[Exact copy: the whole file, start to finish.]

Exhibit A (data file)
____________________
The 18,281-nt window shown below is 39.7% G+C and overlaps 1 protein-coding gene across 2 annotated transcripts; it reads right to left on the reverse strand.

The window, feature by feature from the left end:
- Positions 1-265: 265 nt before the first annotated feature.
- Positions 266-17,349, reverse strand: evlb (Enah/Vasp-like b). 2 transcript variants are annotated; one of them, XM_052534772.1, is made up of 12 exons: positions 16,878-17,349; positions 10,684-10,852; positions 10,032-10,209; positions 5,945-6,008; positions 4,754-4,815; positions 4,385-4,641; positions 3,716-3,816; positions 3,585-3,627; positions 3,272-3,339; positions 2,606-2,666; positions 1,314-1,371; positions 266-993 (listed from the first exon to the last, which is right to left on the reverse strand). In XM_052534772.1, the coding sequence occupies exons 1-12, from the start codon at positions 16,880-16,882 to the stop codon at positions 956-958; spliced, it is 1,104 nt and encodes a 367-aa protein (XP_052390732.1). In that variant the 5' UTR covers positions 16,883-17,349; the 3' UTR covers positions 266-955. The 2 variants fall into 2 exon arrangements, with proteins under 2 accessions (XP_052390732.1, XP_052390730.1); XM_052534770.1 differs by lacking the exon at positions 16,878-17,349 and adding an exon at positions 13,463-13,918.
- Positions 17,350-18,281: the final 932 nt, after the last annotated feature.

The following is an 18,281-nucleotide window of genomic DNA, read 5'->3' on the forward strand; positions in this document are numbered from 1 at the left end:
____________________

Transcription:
The 18,281-nt window shown below is 39.7% G+C and overlaps 1 protein-coding gene across 2 annotated transcripts; it reads right to left on the reverse strand.

The window, feature by feature from the left end:
- Positions 1-265: 265 nt before the first annotated feature.
- Positions 266-17,349, reverse strand: evlb (Enah/Vasp-like b). 2 transcript variants are annotated; one of them, XM_052534772.1, is made up of 12 exons: positions 16,878-17,349; positions 10,684-10,852; positions 10,032-10,209; positions 5,945-6,008; positions 4,754-4,815; positions 4,385-4,641; positions 3,716-3,816; positions 3,585-3,627; positions 3,272-3,339; positions 2,606-2,666; positions 1,314-1,371; positions 266-993 (listed from the first exon to the last, which is right to left on the reverse strand). In XM_052534772.1, the coding sequence occupies exons 1-12, from the start codon at positions 16,880-16,882 to the stop codon at positions 956-958; spliced, it is 1,104 nt and encodes a 367-aa protein (XP_052390732.1). In that variant the 5' UTR covers positions 16,883-17,349; the 3' UTR covers positions 266-955. The 2 variants fall into 2 exon arrangements, with proteins under 2 accessions (XP_052390732.1, XP_052390730.1); XM_052534770.1 differs by lacking the exon at positions 16,878-17,349 and adding an exon at positions 13,463-13,918.
- Positions 17,350-18,281: the final 932 nt, after the last annotated feature.

The following is an 18,281-nucleotide window of genomic DNA, read 5'->3' on the forward strand; positions in this document are numbered from 1 at the left end: